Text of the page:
The first MW close-up comes when Pierce Brosnan's Jean Charles Pommier tracks down the street punks that keep spray painting graffiti on walls of the house he and his wife, Niki (Anna Maria Monticelli), recently moved in to, to the beach. While secretly taking pictures of them, we get a great shot Miss Woronov sitting on a beach-adjacent bench.

Wearing a beige sweater over a black slip, torn black stockings, black fingerless gloves and studded bracelets, Mary looks like a middle-aged punk goddess. It's clear that she doesn't give a fuck. And why should she?

The second MW close-up comes when Pierce, who is still stalking the street punks, tracks them down in an alleyway later that night. Still wearing what she had on at the beach, Mary takes off the beige sweater and does a sexy dance for Pierce on the hood of a parked car.

It should go without saying, but Mary looks amazing during this sequence. Oh, if only my legs looked as good as Mary's legs do in this movie. Oh, if only... Wait a minute... my legs not only look as good as Mary's legs look in this movie, they look, dare I say, better. Who would thought I would turn out to be a leggy milf. Crazy world.

The third MW close-up comes when Lesley-Anne Down's friend/potty-mouthed co-worker, Cassie (Jeannie Elias), is confronted by Mary in her car. Approaching Cassie's car, Mary pretends to be selling flowers. But we all know that's merely a ruse. No, something sinister is going on. Sinister or not, this scene gives us our best view of the multitude of silver rings that adorn Mary's fingers.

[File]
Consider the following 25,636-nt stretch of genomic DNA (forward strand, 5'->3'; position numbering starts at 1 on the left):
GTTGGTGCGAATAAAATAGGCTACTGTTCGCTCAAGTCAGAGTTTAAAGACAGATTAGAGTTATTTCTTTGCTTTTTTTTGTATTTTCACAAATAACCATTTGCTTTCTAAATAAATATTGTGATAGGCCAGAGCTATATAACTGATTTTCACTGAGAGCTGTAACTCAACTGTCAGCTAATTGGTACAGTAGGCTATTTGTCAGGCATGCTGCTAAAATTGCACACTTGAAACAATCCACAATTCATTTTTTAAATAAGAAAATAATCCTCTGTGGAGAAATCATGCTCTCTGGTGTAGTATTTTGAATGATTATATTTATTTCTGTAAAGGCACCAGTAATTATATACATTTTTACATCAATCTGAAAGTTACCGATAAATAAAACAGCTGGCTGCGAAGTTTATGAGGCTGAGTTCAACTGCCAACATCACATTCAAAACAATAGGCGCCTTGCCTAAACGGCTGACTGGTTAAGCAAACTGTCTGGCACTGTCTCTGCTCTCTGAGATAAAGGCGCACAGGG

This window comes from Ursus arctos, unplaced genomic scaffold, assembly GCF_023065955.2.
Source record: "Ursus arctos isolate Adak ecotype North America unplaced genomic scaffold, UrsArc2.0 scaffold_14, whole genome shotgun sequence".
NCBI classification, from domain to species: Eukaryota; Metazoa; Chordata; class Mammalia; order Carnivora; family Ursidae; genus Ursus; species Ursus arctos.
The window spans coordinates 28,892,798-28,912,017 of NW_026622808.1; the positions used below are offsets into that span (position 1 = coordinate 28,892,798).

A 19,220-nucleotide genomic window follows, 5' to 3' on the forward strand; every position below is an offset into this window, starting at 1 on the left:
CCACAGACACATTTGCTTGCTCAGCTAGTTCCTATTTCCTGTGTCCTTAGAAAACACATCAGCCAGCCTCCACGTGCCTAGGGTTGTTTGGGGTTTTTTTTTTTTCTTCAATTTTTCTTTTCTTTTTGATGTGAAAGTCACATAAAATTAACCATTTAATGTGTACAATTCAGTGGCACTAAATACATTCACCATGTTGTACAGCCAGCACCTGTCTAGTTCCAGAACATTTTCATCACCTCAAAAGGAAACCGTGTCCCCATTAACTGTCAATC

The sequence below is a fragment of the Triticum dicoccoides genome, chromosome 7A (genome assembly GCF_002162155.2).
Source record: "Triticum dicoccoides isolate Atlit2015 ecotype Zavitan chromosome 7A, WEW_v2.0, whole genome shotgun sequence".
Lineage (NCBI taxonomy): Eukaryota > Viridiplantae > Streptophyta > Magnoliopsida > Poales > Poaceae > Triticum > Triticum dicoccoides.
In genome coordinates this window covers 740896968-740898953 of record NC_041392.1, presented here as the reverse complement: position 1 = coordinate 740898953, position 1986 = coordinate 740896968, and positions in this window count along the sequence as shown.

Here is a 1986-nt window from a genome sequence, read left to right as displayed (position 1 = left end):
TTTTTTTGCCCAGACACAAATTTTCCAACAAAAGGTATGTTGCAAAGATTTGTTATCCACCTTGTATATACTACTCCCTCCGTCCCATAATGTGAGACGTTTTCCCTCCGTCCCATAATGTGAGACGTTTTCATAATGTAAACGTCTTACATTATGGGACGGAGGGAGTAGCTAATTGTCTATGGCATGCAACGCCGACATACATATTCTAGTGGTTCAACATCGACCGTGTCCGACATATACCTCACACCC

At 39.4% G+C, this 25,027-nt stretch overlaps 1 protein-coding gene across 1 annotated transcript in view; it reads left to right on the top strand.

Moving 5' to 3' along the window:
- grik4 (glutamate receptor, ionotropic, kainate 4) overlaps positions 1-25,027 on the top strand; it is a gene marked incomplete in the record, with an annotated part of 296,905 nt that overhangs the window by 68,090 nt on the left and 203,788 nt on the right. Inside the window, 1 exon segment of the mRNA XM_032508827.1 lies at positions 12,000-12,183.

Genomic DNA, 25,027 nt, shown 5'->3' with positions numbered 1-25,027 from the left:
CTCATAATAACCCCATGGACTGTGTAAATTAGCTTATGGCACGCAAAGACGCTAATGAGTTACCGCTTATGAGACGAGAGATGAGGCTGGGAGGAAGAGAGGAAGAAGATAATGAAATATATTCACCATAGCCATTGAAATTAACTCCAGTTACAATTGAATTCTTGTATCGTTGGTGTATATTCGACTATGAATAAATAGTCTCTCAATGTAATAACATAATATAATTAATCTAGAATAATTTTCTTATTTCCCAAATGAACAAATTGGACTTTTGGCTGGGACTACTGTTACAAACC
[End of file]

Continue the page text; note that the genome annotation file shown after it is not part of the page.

The forth and final MW close-up comes when Lesley-Anne Down and Anna Maria Monticelli are hiding in the attic. Thinking they're safe from the punk onslaught that has befallen them, Mary Woronov suddenly comes crashing through the ceiling... or is it the floor? Whatever. The sly grin she gives them is classic Mary Woronov. Not allowing her character to speak is not going to prevent her innate charisma to shine through.

What's that? Why were Lesley-Anne Down and Anna Maria Monticelli cowering in the attic? How the hell should I know? I told you, the movie isn't your typical slab of 1980s era punksploitation.

Are you ready for this... the punks may or may not be related to an Inuit demon who wants to possess Pierce Brosnan's soul.

I know, what are Inuit demons doing in Los Angeles? I mean, shouldn't they be hanging out in Arctic or something. Hey, I'm just the messenger. In other words, I didn't write this flick. That being said, the film, while confusing at times, does manage to maintain an effectively creepy atmosphere for most of its running time.


  1. This movie demonstrates why Woronov is probably my all-time favorite actress; when I see her in this role, I get the impression that I'm not looking at a woman, but at something inhuman in a woman costume. Nomads is actually one of the few cases where I found the novelization of the screenplay better than the movie itself; the novel provides more much-needed explanation and therefore makes much more sense.

    1. Movies that don't feature Mary Woronov in some capacity are, how should I put this? lame. It's a fact.